• Fiend

    To get to those settings right click the battery icon (bottom left corner of desktop screen) and select “power options.” Click “change plan settings” next to your custom plan then click “change advanced power setting” to access the settings in this article.

  • Zok-Star

    Very nice! Just got my surface pro. Have set these settings, will see how I go!!!

  • Rennie

    Hi, thanks for the tips, I’m planning to buy a Surface Pro since it finally arried here in Germany.

    Can you tell me how the battery is used when the Surface is in charging mode? Does it stop to charge the battery or does the power always get through the battery and so the battery gets worn down? Thanks.

    Greetings.

  • garak0410

    Is this still working for everyone? Does performance suffer any? I love my Surface Pro but battery life is driving me to look at another tablet for consumption and I don’t want more gadgets. :(

  • Mark Pearce

    Jason great article, I use this profile across our company, it’s applied via SCCM on all our Surface Pros before we send them out. Thanks

  • Van

    Jason, it sounds like you have pretty detailed stats on your battery life. Do you have a program that tracks how much time you’re getting? Or just doing it manually?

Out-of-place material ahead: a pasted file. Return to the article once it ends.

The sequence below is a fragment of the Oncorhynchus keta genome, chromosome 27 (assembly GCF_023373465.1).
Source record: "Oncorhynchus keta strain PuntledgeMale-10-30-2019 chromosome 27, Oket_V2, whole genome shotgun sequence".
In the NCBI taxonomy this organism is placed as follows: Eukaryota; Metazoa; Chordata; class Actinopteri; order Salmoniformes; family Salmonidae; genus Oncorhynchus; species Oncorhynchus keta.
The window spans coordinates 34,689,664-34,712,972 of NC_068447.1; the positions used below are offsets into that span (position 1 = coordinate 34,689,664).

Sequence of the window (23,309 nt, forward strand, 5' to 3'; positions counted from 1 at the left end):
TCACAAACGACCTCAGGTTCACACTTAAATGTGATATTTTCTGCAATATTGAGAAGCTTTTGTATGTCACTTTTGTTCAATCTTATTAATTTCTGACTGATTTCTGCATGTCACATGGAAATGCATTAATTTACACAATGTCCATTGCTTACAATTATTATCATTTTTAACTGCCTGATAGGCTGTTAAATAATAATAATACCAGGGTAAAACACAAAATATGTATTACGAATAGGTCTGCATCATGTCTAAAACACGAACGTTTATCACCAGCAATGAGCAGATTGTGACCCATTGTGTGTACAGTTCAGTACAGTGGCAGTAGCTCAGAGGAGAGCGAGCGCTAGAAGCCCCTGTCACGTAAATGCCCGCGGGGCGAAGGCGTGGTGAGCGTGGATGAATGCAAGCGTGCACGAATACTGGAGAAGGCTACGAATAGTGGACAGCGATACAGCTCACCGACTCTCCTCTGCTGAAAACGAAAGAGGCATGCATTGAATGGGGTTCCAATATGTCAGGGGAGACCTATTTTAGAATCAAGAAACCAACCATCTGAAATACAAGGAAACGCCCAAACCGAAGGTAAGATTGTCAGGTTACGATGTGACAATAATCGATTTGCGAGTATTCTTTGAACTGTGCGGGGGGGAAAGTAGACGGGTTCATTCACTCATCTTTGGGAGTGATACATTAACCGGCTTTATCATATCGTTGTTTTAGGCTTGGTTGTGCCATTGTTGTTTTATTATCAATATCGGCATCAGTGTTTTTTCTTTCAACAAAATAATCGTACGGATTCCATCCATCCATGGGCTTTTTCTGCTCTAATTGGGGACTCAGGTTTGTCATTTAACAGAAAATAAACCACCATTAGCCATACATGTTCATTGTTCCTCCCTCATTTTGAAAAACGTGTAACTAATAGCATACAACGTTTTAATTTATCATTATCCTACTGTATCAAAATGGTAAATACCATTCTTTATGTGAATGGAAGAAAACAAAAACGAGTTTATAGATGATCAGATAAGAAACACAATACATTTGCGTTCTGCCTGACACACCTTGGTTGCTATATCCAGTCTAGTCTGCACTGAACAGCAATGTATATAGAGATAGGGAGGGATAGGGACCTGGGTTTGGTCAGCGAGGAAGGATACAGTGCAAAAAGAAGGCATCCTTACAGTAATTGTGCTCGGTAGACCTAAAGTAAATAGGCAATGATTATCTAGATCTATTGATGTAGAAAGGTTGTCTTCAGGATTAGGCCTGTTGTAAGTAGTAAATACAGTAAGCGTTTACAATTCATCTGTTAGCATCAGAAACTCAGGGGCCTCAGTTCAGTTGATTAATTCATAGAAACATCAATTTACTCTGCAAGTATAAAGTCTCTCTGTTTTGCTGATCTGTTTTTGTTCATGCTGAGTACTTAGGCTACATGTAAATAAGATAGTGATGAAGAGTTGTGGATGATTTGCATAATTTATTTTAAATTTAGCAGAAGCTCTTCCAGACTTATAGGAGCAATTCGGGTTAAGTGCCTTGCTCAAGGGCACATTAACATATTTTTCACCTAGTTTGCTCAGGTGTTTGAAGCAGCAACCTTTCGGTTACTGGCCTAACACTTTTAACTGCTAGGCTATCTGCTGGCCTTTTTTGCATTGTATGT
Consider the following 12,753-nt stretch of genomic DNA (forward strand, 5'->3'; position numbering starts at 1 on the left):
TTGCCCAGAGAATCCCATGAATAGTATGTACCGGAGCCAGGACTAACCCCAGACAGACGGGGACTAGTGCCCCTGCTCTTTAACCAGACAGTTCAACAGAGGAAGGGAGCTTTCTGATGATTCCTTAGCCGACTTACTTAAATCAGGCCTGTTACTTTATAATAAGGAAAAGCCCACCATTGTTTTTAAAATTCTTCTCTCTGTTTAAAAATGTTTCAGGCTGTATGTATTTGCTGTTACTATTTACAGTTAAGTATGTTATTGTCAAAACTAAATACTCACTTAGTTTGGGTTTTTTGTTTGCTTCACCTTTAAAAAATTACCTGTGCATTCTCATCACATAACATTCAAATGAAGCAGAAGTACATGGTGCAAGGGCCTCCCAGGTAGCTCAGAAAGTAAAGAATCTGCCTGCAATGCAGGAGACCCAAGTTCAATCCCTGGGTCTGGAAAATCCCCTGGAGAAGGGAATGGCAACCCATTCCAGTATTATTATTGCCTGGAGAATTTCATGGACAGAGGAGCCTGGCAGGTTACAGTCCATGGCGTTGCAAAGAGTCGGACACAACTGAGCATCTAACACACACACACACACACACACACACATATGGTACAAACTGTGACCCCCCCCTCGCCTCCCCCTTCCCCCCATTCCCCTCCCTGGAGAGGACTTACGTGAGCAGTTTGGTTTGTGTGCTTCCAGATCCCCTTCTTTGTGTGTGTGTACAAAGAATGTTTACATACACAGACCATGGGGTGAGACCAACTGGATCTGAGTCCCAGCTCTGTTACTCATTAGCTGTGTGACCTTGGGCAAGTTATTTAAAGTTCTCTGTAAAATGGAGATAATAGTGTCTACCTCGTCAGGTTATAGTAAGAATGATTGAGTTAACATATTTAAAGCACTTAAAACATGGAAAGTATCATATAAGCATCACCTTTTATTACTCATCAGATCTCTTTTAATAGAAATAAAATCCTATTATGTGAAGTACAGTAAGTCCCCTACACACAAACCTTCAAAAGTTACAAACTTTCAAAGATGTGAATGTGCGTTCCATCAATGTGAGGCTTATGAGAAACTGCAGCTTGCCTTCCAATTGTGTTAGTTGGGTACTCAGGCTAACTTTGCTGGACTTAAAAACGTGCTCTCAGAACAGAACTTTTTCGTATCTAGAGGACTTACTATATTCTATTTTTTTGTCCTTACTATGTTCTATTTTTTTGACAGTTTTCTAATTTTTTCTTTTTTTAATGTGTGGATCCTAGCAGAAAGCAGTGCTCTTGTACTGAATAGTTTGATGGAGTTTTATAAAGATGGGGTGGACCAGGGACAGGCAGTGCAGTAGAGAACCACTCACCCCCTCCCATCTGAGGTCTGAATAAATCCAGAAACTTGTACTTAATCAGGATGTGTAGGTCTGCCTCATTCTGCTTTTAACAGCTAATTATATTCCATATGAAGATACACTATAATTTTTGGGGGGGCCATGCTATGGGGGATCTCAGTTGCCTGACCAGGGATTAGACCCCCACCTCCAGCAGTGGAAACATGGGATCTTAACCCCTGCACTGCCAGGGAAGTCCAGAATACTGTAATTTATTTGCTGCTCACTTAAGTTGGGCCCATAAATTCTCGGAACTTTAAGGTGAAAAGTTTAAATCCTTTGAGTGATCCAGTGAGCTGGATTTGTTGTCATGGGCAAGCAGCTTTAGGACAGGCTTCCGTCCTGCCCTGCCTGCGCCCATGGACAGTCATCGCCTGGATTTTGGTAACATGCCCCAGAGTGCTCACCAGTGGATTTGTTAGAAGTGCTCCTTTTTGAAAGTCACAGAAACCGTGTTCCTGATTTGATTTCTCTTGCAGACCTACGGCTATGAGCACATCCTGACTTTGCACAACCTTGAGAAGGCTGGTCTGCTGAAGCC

• Richard

    Thanks for the suggestions. I used all but one. I have to take a trip soon and will put these settings to the test

  • Joe

    Hi, I’ve tried these settings have noticed no increase in battery life. I’ve even set the screen to the dimmest setting and turned airplane to check the battery life. The longest life I can get is 4 hours. The surface pro is only a month old so do you reckon its a faulty battery?

  • http://www.uglybabystudios.com/ JasonGW

    I’d suggest you go back through and double check. Odds are you missed the CPU Max setting, as the biggest issue that eats your battery is when the CPU gets kicked into overdrive (can’t happen if you throttle it to 80% or less). The other question to consider is what you’re doing. If all you’re doing is streaming HD video, that’s gonna eat battery more because you’re chugging through wireless and playing video (also, your screen brightness is a factor).

    Where you should see big gains in battery life is in normal usage: running desktop and metro apps for productivity, for example Office, email, photoshop, web browsing, etc.

    Hope that helps! :)

    Jason

  • kenny

    Old thread but i found battery savings on my sp3 by toning down the effects…its in control panel system settings advanced where it allows you to configure for performance vs appearance. I dont recall exactly where but it takes all the fancy shmancy away but i have always disabled those options since windows xp for my laptoos and desktops its a spartan look but id rather have the battery life. My fan barely kicks on now with web browsing and non video/audio use.